Encroaching upon every square foot that they could prey their sight upon, humans suffer from this chronic illness of marking ownership on everything their lives touch ― from designations following their names to salutations prefixing them. There, however, remains nature, elusive and yet so present, wild and yet riveting in her charms, revelling in its wantonness.
You just can’t own her. The wild is too proud to be tamed.
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Oft I see hatchbacks wearing ‘Raid de Himalayas’ stickers. Futile marketing gimmick. Neither men nor machine can raid the Himalayas, you don’t conquer mountains – you only bask in their sheen.
What the hills long to say?
Hill stations, wildlife sanctuaries, and all that’s now marred by men were once meant to be a retreat from the worldly noise until it became too crowded to be anything, except the victim of its tourists. All this must have left Kipling uneasy in his grave.
“The true smell of the Himalayas if once creeps into the blood of a man, that man will at the last, forgetting all else, return to the hills to die” ― Rudyard Kipling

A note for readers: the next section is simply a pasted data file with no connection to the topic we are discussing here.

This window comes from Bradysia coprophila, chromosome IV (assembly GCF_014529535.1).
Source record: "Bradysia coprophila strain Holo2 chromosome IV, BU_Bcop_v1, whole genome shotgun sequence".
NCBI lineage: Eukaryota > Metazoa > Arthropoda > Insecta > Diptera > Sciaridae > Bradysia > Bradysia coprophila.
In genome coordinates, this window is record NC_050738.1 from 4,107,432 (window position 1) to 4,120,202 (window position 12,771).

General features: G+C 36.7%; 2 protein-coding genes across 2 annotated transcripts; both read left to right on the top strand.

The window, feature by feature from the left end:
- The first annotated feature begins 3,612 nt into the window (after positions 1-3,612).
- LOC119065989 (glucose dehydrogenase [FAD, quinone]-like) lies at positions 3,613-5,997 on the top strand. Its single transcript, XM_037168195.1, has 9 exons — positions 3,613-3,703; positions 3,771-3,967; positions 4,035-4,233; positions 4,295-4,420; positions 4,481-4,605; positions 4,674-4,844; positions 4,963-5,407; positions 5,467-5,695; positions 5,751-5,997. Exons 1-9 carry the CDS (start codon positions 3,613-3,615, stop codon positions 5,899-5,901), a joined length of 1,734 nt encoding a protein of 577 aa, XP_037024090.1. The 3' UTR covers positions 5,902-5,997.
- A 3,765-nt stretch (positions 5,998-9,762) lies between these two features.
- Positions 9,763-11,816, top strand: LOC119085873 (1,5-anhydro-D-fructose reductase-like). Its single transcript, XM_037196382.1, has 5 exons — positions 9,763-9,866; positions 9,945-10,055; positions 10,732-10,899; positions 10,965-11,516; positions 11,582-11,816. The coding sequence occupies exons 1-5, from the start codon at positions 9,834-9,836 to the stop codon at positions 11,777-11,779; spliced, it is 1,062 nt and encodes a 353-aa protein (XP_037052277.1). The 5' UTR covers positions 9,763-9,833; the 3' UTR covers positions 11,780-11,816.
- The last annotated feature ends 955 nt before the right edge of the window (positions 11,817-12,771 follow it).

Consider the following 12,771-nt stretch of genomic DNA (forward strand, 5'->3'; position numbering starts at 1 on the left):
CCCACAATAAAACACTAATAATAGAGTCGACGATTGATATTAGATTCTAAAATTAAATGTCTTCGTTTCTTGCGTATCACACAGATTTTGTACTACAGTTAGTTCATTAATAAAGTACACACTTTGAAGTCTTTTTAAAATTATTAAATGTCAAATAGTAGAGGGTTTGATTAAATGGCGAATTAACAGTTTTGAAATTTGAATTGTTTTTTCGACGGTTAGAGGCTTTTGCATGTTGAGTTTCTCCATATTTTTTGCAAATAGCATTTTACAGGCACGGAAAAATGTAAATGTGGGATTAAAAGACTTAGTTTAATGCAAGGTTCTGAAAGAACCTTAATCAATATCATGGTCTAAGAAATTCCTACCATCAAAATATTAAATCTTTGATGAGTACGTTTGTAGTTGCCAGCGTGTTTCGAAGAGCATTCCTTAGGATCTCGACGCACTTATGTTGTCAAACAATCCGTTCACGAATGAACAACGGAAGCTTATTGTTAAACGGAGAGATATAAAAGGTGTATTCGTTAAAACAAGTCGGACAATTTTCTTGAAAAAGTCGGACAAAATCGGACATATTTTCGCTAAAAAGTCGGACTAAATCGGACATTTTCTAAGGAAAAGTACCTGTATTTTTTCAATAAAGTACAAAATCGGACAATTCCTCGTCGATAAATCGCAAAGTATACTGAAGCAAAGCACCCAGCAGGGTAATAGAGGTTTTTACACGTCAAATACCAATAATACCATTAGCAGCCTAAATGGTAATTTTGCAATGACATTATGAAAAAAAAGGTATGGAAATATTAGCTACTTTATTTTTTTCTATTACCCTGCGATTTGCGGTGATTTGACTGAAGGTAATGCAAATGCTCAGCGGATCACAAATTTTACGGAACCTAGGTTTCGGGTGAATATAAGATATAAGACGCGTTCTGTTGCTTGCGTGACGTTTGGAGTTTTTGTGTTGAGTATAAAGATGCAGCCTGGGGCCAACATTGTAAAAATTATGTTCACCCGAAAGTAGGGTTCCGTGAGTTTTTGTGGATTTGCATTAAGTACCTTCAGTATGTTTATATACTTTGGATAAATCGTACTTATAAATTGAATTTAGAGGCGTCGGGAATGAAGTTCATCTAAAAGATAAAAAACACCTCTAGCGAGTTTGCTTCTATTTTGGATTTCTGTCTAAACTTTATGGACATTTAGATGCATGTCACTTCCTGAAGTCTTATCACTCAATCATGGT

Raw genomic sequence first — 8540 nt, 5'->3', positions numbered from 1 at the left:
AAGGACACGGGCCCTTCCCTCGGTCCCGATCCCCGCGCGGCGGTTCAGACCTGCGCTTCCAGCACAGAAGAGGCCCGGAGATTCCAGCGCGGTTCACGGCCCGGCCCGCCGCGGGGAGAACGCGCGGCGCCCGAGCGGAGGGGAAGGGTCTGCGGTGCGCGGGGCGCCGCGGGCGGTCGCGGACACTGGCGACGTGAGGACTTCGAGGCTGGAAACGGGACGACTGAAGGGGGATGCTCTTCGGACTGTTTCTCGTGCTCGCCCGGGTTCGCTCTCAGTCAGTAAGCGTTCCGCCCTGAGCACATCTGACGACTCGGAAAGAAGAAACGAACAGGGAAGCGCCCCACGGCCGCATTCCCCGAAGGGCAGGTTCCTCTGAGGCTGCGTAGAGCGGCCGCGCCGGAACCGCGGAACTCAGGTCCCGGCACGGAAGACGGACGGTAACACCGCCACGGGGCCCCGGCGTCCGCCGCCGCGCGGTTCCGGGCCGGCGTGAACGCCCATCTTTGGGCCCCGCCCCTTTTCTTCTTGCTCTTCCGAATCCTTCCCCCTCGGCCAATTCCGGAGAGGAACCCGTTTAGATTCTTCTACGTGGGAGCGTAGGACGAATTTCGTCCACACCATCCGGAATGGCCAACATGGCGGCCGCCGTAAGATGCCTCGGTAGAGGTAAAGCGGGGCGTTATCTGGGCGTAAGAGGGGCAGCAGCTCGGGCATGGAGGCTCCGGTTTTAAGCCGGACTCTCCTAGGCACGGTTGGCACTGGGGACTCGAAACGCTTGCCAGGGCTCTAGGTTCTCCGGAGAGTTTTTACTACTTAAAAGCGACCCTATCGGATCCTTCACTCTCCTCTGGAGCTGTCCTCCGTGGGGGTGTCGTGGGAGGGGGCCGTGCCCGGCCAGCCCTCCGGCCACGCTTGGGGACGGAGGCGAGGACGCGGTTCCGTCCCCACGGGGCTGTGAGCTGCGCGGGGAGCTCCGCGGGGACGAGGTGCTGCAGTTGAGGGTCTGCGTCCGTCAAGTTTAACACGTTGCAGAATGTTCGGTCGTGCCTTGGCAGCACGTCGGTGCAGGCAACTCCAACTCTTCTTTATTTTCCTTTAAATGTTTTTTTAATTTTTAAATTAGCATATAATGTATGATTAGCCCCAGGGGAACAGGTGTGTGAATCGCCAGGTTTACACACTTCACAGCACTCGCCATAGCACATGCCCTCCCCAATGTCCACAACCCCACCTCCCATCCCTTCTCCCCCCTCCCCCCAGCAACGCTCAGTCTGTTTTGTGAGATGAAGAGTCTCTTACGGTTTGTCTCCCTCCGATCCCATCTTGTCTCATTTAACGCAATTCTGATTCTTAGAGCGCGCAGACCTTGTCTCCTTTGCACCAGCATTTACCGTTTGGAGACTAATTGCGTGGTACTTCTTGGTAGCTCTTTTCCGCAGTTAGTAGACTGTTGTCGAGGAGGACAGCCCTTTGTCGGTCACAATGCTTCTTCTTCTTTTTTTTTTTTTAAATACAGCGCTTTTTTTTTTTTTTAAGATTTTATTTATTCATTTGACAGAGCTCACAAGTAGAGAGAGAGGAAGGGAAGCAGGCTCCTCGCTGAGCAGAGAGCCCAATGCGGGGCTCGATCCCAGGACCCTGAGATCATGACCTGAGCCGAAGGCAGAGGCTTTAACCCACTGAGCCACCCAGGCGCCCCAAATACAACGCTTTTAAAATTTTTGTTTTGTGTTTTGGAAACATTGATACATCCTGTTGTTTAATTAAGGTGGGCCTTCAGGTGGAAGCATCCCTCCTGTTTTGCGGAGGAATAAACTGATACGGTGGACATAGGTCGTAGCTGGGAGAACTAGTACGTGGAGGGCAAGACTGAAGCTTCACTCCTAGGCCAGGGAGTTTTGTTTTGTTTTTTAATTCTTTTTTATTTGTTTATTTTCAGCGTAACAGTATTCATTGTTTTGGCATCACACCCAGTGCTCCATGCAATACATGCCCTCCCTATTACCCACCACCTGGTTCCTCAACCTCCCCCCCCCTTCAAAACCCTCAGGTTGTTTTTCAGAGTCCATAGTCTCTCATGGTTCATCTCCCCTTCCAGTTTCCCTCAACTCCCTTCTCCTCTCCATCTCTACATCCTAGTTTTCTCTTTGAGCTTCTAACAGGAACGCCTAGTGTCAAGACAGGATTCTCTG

Hills humble you, poets and travellers know it, tourists don’t. Tourists need company, travelers don’t.
These voices that I hear have no face. At times, they come like hazy lights dancing at a distance to the orchestrated noise of screeching tires and blatant honking. Oblivious or ignorant to the speed limits, they charge through these otherwise sleepy roads as a runaway prisoner. Many a time their headlights wear rabbits and squirrels in their wake.
What the hills long to say is clear and present, plastered on the marginalia in bright red and yellow, perhaps it’s time to dwell upon tapping the mushrooming hotels, resorts, home-stays, camping sites and think of replenishment instead of revenue.
Perhaps the only vice these escapades long to renounce are humans.
In the Himalayan slopes, villagers tell tales of how a mastiff would ignore the stones hurled at him without the faintest growl if you had once patted him with love. He chooses to remember the caring touch that once was, ignoring the grim today. The wag of the tail, however, is now but, gone. The forests belong to the wild first and humans are but visitors who shouldn’t outstay their welcome. Who knows if one day the mastiff realizes he has had enough.
Bring your wantonness
and your pain
soaked in the rain
Bring your poems
and your prose
Take these ferns,
take the memories
your beer bottles and